Feature Article

Anticoagulation – extended treatment for venous thromboembolism

Feature Article

Anticoagulation – extended treatment for venous thromboembolism

CAROLINE DIX, JAMES MCFADYEN, HUYEN TRAN

Figures

© scott bodell/medical images
© scott bodell/medical images

Abstract

Indefinite anticoagulation with direct oral anticoagulants (DOACs) is increasingly being recommended after symptomatic venous thromboembolism (VTE) in many clinical scenarios. This is because of the ease of use and lower bleeding risk of DOACs compared with warfarin and cumulative evidence of recurrence risk if anticoagulants are stopped, particularly after unprovoked VTE. The decision for extended use should be tailored to each patient, based on the risk of recurrence and bleeding, and patient preference.

Key Points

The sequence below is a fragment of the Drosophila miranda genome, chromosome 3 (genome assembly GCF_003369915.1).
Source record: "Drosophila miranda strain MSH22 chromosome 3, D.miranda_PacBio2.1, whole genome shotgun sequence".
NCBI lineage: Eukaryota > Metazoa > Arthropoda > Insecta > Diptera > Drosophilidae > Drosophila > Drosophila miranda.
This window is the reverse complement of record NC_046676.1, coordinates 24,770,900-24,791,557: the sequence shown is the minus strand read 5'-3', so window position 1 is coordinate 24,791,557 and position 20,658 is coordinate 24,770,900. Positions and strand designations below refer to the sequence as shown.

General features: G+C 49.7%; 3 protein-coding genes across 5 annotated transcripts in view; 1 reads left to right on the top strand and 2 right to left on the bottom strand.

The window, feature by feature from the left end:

• Patients with symptomatic venous thromboembolism (VTE) associated with a major provoking factor can usually stop anticoagulation after three to six months.
  • Patients with a persisting provoking factor, including malignancy or antiphospholipid syndrome, and those with recurrent unprovoked VTE should receive anticoagulation indefinitely.
  • The decision to extend anticoagulation beyond three to six months among those with first unprovoked or minimally provoked VTE is nuanced, and based on the individual’s recurrence and bleeding risk and patient preference.
  • Radiological findings at the end of the treatment phase of anticoagulation (three to six months) should not dictate duration of anticoagulation but are useful to establish a new baseline.
  • Monitoring patients on extended anticoagulation should include six- to 12-monthly assessment of renal and liver function, bleeding risk and new medications.